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Neighbors

May 9, 2014
Neighbors

The summer movie season started ramping up in earnest with The Amazing Spider-Man 2 last week, and now we come to the summer comedies. Neighbors is the latest outing from Judd Apatow’s old crew, led by Seth Rogen and further establishing Zac Efron as a major comedic talent. And it plays out pretty much how you’d expect: those who like this kind of thing will find that it’s the kind of thing that they like.

Mac and Kelly Radner (Rogen and Rose Byrne) are trying to settle down into their life. They’ve got an adorable baby and have just sunk their entire net worth into a nice suburban house. Then disaster strikes: a fraternity moves in next door, and the town evidently has no zoning restrictions to stop them.

Mac and Kelly are starting to behave like real, grown-up human beings, but they still want to think of themselves as young and hip, not lame old people. They decide to try playing it cool to convince the frat brothers to keep it down. The fraternity leaders, jocked-out Teddy (Efron) and proto-lawyer Pete (Dave Franco), decide to placate the Radners, inviting them into the party.

But the détente doesn’t last long. Soon enough the parties are too loud, leading to a noise complaint. But pictures from the first night cast suspicion on the Radners, and the brothers curry enough favor with the rest of the neighborhood to keep the pressure off. They’re dedicated to surviving long enough to throw an historic bash at the end of the year, and they’re already under the eye of a dean (Lisa Kudrow) who cares more about avoiding bad press for her school than about enforcing any particular rules — by far the most realistic behavior on screen.

The party scenes provide most of the humor, with all the drinking, drugs and debauchery, but there’s a lot more. The usual strategy here is for the filmmakers to throw anything that they can come up with against the wall and see what sticks, sometimes literally. And about half the time it does, depending on your particular tastes. Rogen really is aging out of his long-extended childhood, so watching Mac carouse is awkward, and there’s what I can only call a “milking” scene that involves weirdly body-shaming prosthetics and goes on way too long. But then there’s the De Niro party, and Rogen and Efron’s big fight scene, and the bits with Christopher Mintz-Plasse and Craig Roberts, and the Radner’s less mature friends (Ike Barinholtz and Carla Gallo), and enough goes right to make up for the things that go very wrong.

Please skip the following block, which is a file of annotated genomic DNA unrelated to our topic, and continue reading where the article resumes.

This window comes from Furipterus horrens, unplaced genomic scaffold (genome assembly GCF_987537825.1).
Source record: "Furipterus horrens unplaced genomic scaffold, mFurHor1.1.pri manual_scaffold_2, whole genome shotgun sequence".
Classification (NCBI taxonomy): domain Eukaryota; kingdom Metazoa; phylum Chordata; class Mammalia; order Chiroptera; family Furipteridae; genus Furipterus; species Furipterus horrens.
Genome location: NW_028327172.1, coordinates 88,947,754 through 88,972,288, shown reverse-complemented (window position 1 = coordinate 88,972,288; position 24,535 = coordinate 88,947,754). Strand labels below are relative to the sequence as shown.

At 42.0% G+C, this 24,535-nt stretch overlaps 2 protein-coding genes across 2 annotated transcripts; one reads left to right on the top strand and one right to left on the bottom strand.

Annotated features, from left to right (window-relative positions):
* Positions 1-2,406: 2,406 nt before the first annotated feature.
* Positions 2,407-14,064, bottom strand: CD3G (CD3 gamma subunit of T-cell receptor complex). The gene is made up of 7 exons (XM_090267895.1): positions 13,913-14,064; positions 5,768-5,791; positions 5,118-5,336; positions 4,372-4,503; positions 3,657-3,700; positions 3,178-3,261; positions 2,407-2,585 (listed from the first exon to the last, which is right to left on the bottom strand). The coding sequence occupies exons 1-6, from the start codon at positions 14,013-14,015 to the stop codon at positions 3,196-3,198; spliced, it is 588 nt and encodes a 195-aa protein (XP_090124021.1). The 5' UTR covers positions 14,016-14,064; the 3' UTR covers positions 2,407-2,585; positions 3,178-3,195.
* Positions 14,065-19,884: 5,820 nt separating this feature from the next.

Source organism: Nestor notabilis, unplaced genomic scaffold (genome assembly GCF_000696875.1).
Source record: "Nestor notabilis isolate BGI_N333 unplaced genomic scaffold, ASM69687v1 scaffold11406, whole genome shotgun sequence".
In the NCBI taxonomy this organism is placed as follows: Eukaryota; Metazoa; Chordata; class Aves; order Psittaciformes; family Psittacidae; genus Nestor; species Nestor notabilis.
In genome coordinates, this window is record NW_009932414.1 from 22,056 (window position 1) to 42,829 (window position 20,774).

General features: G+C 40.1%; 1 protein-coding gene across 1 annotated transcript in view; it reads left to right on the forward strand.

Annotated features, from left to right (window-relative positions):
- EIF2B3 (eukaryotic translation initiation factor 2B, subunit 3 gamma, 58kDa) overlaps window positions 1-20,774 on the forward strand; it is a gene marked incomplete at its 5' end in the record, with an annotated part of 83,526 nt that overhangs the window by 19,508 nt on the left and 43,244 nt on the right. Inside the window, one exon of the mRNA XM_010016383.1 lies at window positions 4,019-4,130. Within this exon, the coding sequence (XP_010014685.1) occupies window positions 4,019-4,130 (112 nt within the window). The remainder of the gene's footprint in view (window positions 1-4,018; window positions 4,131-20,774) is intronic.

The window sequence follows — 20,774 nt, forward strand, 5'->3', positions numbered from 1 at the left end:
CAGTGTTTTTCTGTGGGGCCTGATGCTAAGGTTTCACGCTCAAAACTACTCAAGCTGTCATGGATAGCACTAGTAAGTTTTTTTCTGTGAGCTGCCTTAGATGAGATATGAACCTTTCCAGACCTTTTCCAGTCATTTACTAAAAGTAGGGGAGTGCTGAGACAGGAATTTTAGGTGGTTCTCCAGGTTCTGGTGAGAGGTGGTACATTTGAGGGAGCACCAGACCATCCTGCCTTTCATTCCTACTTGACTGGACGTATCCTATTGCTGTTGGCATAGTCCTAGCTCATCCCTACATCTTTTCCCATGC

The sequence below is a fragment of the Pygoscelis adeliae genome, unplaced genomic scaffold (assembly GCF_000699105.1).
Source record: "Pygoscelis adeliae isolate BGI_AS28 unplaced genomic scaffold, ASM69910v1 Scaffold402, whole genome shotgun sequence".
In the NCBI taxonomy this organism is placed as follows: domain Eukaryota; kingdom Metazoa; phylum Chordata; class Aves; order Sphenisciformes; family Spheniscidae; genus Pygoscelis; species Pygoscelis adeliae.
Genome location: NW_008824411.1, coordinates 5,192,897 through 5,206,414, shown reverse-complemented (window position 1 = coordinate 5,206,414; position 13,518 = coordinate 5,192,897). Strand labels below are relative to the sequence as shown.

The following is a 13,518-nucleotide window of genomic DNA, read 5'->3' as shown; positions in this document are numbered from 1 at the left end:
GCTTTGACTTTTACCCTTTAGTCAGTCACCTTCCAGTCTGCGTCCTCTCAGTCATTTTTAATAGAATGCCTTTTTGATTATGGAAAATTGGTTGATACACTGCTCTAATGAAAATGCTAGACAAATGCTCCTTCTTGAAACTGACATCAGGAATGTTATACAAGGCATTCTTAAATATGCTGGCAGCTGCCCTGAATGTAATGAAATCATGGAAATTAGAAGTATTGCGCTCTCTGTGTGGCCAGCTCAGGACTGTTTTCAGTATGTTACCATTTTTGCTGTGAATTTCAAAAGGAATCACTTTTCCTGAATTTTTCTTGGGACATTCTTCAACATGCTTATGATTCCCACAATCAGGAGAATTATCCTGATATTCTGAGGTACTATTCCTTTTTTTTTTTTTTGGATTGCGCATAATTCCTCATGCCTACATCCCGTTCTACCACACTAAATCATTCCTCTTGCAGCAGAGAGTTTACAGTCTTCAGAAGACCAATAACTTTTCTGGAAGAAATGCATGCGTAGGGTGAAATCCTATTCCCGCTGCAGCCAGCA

Director Nicholas Stoller brings the same kind of manic energy to the production as we saw in his Muppets Most Wanted script, but he lets the cast take the lead, improvising to see what they come up with. This leads to good results in the Anchorman movies, but a mixed bag here, especially when we get long stretches of the cast riffing on a single theme without cutting it down to just the takes that work. If a stoner comedy aims at stoned audiences it might not matter; for the rest of us, good editing makes good movies, and it’s the single biggest missing piece from this team.

Worth It: yeah, if you like raunchy material.
Bechdel Test: fail.

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